The success of an investment can turn on factors such as company earnings, the quality of management and economic conditions. Financial analysts process this information to recommend, buy or sell investments. The Financial Analyst Job Description details the tasks, skills, education and training required to render informed opinions and decisions on investments. It also explains the impact of licensing and certification on career prospects.
Job Overview: What Does a Financial Analyst Do?
The Financial Analyst Job Description requires the professional to consider several pieces of data. In fact, financial analysts consider information such as profits, cash flow and management practices to evaluate companies. Furthermore, politics, economic conditions and events in a particular region can also affect firms.
Financial Analyst Job Duties
- Find and recommend individual or groups of investments to acquire or offer for sale.
- Assess a company or firm’s past or present financial performance, such as profits, losses, values.
- Analyze business and economic trends in sectors or categories such as industries, countries and geographic regions.
- Determine a company’s value by examining its financial statements, such as balance sheets, income statements and cash flow statements.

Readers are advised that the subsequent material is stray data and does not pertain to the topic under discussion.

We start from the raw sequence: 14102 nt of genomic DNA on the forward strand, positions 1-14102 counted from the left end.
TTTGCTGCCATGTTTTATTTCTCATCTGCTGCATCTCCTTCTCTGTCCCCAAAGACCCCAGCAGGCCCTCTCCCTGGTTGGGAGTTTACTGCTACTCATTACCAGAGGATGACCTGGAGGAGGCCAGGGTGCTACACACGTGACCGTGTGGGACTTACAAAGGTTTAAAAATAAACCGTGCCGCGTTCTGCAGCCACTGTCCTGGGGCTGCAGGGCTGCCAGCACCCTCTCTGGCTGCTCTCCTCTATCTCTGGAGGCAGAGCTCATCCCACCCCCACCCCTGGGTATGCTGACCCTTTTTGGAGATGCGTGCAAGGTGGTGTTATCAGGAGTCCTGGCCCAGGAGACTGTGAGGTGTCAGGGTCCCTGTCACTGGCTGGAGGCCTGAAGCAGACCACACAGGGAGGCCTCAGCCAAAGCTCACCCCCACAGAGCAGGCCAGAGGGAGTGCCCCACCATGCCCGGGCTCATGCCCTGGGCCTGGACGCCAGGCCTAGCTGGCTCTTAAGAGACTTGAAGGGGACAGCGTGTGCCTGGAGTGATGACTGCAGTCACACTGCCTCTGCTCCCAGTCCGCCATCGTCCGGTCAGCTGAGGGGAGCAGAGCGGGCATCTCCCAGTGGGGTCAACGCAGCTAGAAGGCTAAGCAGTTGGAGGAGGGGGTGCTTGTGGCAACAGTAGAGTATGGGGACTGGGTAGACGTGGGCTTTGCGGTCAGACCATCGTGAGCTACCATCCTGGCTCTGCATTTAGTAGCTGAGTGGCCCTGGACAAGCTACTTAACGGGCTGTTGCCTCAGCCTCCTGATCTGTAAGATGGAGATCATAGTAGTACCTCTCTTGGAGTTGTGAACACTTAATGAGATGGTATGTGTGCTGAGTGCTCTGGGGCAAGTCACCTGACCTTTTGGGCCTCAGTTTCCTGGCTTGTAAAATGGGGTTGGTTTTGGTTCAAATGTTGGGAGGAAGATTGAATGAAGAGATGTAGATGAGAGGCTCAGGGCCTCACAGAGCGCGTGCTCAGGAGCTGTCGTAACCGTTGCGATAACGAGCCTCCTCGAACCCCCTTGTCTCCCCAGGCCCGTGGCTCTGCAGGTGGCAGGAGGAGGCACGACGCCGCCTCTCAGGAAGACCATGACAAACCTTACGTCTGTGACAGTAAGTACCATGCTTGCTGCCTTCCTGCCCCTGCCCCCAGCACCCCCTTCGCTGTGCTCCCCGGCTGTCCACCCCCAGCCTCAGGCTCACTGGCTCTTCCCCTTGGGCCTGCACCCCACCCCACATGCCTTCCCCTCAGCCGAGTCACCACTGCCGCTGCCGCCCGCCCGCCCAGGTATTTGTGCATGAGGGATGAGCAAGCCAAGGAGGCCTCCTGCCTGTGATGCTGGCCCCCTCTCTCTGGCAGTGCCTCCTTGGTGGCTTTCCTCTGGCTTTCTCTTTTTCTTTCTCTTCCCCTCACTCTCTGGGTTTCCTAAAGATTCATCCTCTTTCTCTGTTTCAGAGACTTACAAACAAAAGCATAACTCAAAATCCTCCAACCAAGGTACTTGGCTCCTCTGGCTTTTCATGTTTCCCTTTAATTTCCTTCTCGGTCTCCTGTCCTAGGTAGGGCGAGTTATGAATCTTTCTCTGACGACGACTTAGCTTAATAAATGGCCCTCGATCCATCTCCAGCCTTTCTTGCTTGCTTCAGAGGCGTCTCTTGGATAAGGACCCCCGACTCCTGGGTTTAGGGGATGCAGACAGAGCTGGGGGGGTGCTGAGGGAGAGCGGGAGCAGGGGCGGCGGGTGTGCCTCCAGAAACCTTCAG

- Research a company’s background, management, organization, activities and performance through reading articles and reports and interviewing directors and officers.
- Prepare reports detailing analysis, performance (past, present and future) and the effects of various events or economic conditions on a firm, industry or economy.
Financial Analyst Job Essential Skills
Analytical Skills. The financial analyst job description involves analyzing financial statements, reports, news accounts and data to determine the suitability of stocks, bonds and other investments.
Decision making Skills. Financial analysts must recommend what investments and when to buy, hold or sell and how to fashion investment portfolios.
Research Abilities. The acquisition of information, even including from obscure sources, shapes the advice and decisions of financial analysts. These professionals must probe company management to learn their strategies and practices. Research also includes finding news accounts, reports, social media posts and other information in the public domain.
Math Skills. Any financial analyst job description includes mandatory math skills. These professionals must be able to calculate cash flows, profits and various financial ratios to arrive at reliable estimates of a company’s value.
Computer Skills. Financial analysts rely upon computers apps and models to forecast future earnings, cash flow and economic indicators such as gross national product.
Becoming a Financial Analyst
Financial analysts usually must earn at least a bachelor of science in business administration or finance. A master’s degree in business administration or finance can enhance job prospects. Many financial analysts seek or take positions, such as securities brokerage or dealing, that require a license from the Financial Industry Regulatory Authority.
Qualifications & Training
As a minimum, a financial analyst must earn a bachelor of science in business administration or finance. However, employers seek those with MBAs, online MBA or a master’s in finance to hold advanced or supervisory positions. Classes in undergraduate and master’s programs cover subjects such as math, accounting, statistics, finance, economics, pricing and valuation of securities and risk management.